When Wisconsin police officer Darryl Robinson got the call from Howe Elementary School on Monday, he was reminded of a captain who bought him candy from a gas station on his birthday when he was about five- or six-years-old.
"He always checked in on me after that and was always there if I needed to talk to someone and that's why I wanted to become a police officer," said Robinson, 28, who is now an officer with the Green Bay Police Department, the same agency as the former captain the first met more than 20 years ago. "I wanted to be able to connect with people on that level in my community as my career."
The call was regarding an elementary school student who had no one to pick him up from school. Staff told Robinson that his mother was in jail and she had removed other family members from the emergency contact list, meaning officials had to involve police. It was also the boy's birthday — he had just turned eight-years-old.
Robinson said he had met the boy before when he responded to a child custody dispute between his grandmother and mother, who he says is currently incarcerated for a parole violation.
"There was a lot of conflict between the family but he's a happy, honest kid and easy to talk to," Robinson said. "He has a good head on his shoulders despite what's been going on."
Katie Cahoon-Sukow, the school counselor, said Howe Elementary could not comment on the story due to privacy reasons.
After getting permission from his grandfather, who was babysitting the boy's other siblings and couldn't pick him up due to an injury, Robinson strapped him into the police car, drove him around, gave him some Green Bay Packer cards, and took him to McDonald's.
"He was in good spirits and was really excited when he got his Happy Meal, they still put the toys in there," the officer said. "He thought it was cool to ride in the squad car and seemed happy to have an afternoon like that."
Robinson said he also grew up in a single-parent household just across the river from the eight-year-old and, while he said he had a happy childhood, he remembers what it was like growing up in an environment where he says "it's easy to get into trouble."
"My mom had boyfriends who came and went and they would get into fights and it's hard to see at a young age," he recalled. "It affects kids when they are growing up and if there's not someone there to tell them it doesn't have to be this way and that's not okay, they can get stuck in it."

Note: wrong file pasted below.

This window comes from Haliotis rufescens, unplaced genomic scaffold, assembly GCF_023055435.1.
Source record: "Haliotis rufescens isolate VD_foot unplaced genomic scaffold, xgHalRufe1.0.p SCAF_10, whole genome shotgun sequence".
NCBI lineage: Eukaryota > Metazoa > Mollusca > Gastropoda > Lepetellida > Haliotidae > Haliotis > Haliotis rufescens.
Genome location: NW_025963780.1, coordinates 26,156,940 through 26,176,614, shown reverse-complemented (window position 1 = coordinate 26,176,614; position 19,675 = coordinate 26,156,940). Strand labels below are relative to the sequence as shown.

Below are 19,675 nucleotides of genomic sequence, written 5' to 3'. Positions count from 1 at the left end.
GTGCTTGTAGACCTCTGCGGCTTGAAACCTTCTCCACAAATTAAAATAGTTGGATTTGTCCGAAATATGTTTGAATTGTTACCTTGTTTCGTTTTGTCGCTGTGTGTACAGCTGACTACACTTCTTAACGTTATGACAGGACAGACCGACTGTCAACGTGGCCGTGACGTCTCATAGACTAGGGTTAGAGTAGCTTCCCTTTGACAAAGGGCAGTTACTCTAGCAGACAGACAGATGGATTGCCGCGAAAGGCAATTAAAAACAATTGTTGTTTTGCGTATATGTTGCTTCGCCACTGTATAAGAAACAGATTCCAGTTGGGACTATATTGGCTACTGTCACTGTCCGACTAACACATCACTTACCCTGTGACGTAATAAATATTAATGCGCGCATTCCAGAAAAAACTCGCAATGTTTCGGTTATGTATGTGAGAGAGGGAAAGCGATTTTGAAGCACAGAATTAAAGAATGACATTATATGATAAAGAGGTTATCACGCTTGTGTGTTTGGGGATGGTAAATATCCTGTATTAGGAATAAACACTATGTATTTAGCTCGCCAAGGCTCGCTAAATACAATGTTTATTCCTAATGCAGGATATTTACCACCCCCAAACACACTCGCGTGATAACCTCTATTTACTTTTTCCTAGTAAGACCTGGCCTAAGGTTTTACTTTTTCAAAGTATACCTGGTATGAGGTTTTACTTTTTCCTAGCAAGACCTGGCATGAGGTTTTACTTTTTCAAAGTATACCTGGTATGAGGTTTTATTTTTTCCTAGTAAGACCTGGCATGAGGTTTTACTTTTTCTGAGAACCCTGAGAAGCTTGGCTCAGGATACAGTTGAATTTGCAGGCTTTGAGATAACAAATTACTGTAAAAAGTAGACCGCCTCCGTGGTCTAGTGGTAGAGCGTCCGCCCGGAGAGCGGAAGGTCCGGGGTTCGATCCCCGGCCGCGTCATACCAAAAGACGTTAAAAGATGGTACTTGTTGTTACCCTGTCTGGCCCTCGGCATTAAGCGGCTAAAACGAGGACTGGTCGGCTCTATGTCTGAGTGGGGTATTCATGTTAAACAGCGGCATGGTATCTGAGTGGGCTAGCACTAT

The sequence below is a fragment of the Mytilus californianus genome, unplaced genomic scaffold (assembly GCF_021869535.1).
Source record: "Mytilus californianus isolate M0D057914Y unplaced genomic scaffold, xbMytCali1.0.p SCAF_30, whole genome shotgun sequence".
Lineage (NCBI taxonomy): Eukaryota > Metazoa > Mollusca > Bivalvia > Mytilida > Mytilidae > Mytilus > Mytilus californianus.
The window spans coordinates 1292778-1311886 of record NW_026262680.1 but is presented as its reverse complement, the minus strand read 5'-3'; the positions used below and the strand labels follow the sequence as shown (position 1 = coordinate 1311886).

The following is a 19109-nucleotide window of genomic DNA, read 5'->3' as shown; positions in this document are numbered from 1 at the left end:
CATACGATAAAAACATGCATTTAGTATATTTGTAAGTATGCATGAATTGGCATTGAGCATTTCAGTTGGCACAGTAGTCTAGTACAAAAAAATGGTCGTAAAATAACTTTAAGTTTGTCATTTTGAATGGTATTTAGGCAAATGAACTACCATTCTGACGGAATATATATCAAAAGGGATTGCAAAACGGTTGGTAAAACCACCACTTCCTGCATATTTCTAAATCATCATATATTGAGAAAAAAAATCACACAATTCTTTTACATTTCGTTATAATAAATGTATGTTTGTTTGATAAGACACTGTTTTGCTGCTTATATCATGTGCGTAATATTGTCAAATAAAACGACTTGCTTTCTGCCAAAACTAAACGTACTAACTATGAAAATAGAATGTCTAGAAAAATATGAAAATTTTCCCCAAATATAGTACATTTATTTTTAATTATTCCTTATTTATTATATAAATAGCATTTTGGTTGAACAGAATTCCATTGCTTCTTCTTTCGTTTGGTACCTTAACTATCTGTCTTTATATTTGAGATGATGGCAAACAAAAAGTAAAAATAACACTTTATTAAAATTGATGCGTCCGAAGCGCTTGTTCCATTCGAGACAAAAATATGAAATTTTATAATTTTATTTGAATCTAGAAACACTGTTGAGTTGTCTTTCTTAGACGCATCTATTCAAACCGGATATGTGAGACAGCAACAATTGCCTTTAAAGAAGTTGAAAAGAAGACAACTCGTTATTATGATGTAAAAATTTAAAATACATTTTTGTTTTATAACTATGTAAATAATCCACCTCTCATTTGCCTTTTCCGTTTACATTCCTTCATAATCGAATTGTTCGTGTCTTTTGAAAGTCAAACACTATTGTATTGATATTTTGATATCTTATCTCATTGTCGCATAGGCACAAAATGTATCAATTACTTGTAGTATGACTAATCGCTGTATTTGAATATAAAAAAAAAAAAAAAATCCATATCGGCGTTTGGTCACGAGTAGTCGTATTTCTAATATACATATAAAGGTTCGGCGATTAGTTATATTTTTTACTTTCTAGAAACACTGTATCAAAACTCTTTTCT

The Green Bay Police Department posted the story on their Facebook page.
Since then, its been shared more than 12,000 times. People have inundated the post with comments and memories about Robinson, their own childhood interactions with officers, and thanked him for his kindness and compassion.
"As a child who was taken out of a bad situation and the officer removing me from my home took me to eat at KFC I will always remember that. I was 6 years old and that memory is burned in my mind," someone wrote. "Officers like you make a difference.
Others also expressed their concern for the boy's situation at home, but emphasized that the interaction "could make a lifetime difference."
"I don't know the officer. And or anyone (I think) from there but I do know something wonderful when I read it. You did such a small kind jester and it made such a huge positive impact. Thank you. Hoping this gets posted around the world. And that people really read it," someone shared.
Robinson and Bill Bongle, the former captain who took him out to candy on his birthday, still stay in touch.
"Congratulations on your accomplishments Darryl. From the first time I met you I knew you had a good heart, always looking out for others. That's why you're a good cop. Proud to walk in your company," Bongle wrote on Facebook when Robinson became an officer three years ago.
As for the eight-year-old, Robinson said he plans to keep tabs on him and try to foster a similar relationship.
"We grew up on the opposite of the river but it's the same neighborhood and it's easy to get into trouble if you don't have anyone to connect with in a positive way," he said. "You don’t know how it’s going to turn out. If It wasn’t for that officer I don’t know if I would be doing this today."
The two also have birthday's just one day apart. Robinson turned 28 on Tuesday.